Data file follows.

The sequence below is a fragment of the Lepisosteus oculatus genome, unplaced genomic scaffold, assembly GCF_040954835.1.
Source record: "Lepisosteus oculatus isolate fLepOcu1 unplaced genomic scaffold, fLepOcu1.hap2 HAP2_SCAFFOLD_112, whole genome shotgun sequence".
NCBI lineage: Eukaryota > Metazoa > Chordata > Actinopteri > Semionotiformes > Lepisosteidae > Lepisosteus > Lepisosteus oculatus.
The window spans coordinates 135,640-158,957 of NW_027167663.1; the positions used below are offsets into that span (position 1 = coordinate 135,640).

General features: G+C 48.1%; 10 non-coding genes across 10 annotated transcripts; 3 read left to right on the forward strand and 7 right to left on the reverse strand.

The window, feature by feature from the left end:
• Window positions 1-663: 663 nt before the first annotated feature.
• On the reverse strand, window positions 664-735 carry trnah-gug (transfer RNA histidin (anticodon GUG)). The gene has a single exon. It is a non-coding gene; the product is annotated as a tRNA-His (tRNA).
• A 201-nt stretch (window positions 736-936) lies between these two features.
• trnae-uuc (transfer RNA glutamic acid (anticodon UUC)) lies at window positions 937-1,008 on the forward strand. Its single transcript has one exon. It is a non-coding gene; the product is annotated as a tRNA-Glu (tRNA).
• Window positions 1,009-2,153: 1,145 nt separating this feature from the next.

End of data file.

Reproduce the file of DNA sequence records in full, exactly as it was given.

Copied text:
The sequence below is a fragment of the Lepisosteus oculatus genome, unplaced genomic scaffold, assembly GCF_040954835.1.
Source record: "Lepisosteus oculatus isolate fLepOcu1 unplaced genomic scaffold, fLepOcu1.hap2 HAP2_SCAFFOLD_112, whole genome shotgun sequence".
NCBI lineage: Eukaryota > Metazoa > Chordata > Actinopteri > Semionotiformes > Lepisosteidae > Lepisosteus > Lepisosteus oculatus.
The window spans coordinates 135,640-158,957 of NW_027167663.1; the positions used below are offsets into that span (position 1 = coordinate 135,640).

General features: G+C 48.1%; 10 non-coding genes across 10 annotated transcripts; 3 read left to right on the forward strand and 7 right to left on the reverse strand.

The window, feature by feature from the left end:
• Window positions 1-663: 663 nt before the first annotated feature.
• On the reverse strand, window positions 664-735 carry trnah-gug (transfer RNA histidin (anticodon GUG)). The gene has a single exon. It is a non-coding gene; the product is annotated as a tRNA-His (tRNA).
• A 201-nt stretch (window positions 736-936) lies between these two features.
• trnae-uuc (transfer RNA glutamic acid (anticodon UUC)) lies at window positions 937-1,008 on the forward strand. Its single transcript has one exon. It is a non-coding gene; the product is annotated as a tRNA-Glu (tRNA).
• Window positions 1,009-2,153: 1,145 nt separating this feature from the next.